WASHINGTON — House Minority Leader John Boehner's route to the Capitol Hill summit is heading straight through the San Joaquin Valley.
In appearances Thursday in Fresno and Modesto, the Ohio congressman will raise tens of thousands of dollars for his fellow Republican and congressional candidate Jeff Denham. Denham, in turn, hopes to help elevate Boehner to House speaker, a position of real clout.
One way or another, both men are poised for something new.
"It says the leadership of Congress sees that Jeff is going to be an important part of their team," Denham's campaign consultant, Dave Gilliard, said Wednesday when asked about the dual fundraising events.
Currently a state senator with a home in Atwater, Denham is the prohibitive favorite to win the 19th Congressional District race. The district stretching from Modesto to Fresno via the Sierra Nevada is packed with GOP voters. Democrat Loraine Goodwin lacks campaign money and national support.
Denham's two fundraisers Thursday could help pay off a primary campaign debt that totaled $311,656 as of June 30, as well as prepare for the general election campaign. Denham will also be delivering $100,000 to the National Republican Congressional Committee.
"He's demonstrating to the caucus that he's interested in being a team player," said Ted Maness, chief of staff to Rep. George Radanovich, R-Mariposa. "He does realize that he has an obligation as an incoming member."
The fundraisers also show how Boehner is rallying the troops. To become speaker of the House of Representatives, Boehner must retain seats already held by Republicans — like California's 19th district — while picking up 39 seats currently held by Democrats.
University of Virginia political scientist Larry Sabato, among others, says Republicans have "a good chance" of claiming House control. One Democratic-leaning seat that Sabato nonetheless puts within potential GOP reach is California's 11th Congressional District, including parts of San Joaquin County and currently held by Rep. Jerry McNerney, D-Pleasanton.
But if Republicans fall short in November, Boehner's own leadership could be challenged from within.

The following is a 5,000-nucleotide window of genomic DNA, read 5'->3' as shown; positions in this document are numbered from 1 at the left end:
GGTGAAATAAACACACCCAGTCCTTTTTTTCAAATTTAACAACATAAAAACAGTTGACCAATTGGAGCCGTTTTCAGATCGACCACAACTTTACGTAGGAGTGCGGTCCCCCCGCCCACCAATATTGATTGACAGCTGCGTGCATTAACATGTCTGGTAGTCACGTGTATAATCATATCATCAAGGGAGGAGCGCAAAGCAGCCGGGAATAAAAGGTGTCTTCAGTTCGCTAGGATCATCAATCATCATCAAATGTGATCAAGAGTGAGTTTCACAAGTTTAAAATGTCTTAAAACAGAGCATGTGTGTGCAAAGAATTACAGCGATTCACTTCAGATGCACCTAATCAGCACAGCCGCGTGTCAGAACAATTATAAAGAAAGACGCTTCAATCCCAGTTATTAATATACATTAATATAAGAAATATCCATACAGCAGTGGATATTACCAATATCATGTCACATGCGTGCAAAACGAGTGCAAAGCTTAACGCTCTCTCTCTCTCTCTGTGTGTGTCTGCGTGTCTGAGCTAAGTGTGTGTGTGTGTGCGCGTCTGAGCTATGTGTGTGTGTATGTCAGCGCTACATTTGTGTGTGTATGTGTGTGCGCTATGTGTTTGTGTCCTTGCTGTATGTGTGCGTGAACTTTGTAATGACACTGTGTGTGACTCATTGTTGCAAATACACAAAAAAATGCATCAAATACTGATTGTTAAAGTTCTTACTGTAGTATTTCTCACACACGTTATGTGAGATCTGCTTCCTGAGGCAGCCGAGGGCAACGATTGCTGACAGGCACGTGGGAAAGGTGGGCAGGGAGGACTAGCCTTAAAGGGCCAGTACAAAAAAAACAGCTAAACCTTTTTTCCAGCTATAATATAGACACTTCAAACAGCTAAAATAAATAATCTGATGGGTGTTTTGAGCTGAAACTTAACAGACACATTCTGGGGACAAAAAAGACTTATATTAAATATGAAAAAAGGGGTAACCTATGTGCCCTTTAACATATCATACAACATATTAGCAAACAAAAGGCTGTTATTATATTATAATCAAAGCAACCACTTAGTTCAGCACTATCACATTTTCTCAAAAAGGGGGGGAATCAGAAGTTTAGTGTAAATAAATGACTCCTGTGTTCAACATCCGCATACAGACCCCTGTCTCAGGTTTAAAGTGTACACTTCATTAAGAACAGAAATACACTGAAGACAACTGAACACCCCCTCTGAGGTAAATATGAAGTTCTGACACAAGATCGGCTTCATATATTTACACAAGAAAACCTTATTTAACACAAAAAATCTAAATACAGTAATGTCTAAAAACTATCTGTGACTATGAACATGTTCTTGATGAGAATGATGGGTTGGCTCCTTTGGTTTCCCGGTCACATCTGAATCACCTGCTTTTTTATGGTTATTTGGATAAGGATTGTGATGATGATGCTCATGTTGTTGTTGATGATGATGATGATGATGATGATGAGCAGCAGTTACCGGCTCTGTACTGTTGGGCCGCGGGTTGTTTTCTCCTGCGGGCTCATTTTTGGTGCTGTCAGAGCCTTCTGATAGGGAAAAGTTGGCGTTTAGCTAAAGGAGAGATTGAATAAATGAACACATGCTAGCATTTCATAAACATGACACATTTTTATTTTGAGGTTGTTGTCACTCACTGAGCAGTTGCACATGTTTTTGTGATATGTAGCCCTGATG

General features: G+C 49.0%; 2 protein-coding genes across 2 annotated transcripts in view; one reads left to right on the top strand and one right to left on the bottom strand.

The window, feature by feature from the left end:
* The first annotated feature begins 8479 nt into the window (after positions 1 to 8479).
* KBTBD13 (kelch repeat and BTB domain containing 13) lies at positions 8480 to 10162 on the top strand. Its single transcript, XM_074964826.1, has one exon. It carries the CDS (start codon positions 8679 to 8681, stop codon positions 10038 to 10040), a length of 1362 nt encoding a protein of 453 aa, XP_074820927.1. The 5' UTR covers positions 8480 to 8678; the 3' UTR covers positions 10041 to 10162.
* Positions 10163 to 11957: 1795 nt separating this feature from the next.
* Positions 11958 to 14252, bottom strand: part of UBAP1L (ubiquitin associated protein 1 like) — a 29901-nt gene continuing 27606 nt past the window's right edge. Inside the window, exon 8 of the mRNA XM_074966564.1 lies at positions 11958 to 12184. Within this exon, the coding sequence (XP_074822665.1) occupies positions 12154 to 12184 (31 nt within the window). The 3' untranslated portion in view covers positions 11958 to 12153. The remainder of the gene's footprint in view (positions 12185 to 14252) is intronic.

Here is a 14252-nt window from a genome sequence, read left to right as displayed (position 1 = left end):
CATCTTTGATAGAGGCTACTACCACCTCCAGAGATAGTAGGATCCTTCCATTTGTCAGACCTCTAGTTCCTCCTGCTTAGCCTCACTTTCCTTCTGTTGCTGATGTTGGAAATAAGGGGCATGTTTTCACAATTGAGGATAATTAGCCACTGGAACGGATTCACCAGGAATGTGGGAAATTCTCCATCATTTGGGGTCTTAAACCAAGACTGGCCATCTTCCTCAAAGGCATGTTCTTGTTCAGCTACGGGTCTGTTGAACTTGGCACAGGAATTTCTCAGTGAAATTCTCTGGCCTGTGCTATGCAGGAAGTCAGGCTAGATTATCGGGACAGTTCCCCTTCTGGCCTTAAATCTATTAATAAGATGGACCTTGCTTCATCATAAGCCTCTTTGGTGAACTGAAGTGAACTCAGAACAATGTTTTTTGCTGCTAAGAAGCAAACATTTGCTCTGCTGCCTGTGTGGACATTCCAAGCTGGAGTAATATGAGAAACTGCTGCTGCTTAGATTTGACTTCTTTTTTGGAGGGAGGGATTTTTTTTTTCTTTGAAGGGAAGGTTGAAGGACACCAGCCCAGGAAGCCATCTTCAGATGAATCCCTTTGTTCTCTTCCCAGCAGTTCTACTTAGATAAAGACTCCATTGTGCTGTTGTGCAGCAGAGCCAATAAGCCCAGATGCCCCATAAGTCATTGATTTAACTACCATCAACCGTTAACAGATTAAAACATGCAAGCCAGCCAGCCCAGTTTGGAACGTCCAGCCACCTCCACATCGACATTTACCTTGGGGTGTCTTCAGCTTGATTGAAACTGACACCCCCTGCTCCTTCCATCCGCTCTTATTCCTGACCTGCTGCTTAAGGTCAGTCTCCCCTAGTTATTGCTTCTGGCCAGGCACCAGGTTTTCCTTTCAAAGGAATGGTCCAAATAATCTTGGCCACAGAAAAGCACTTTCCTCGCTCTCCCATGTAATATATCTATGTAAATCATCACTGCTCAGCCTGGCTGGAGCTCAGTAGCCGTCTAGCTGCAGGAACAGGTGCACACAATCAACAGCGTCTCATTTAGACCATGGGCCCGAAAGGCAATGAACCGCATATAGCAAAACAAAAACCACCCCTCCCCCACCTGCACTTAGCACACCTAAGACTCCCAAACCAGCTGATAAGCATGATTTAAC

The Valley donors paying for lunch at Fresno's Pardini's Restaurant or the late afternoon reception at Modesto's Dewz Restaurant may not necessarily align themselves with Boehner's ideology. For instance, he has denounced the farm subsidies favored by the region's cotton, rice and wheat growers.
Many other Valley residents may not even know who John Boehner is. Though he has served in the House since 1991, Boehner lacks the distinctive national reputation of current House Speaker Nancy Pelosi or his one-time ally, Newt Gingrich.
More than half of Americans surveyed last year told Gallup pollsters they had never heard of Boehner or had no opinion of him.
This is likely changing, though; in part, because Democrats themselves are now conjuring Boehner as the face of the opposition. On Wednesday, President Barack Obama pointedly visited Cleveland to rebut an earlier Boehner speech on the economy.
"There were no new policies from Mr. Boehner," Obama declared Wednesday. "There were no new ideas. There was just the same philosophy we already tried for the last decade, the same philosophy that led to this mess in the first place."
Both the Modesto and Fresno fundraising events offer tiered benefits, depending on the size of the contributor's check. For $4,800, a contributor earns four tickets to a V.I.P. reception, two V.I.P. photographs, 10 tickets and, for the luncheon at Pardini's, an unspecified "special guest" at the table.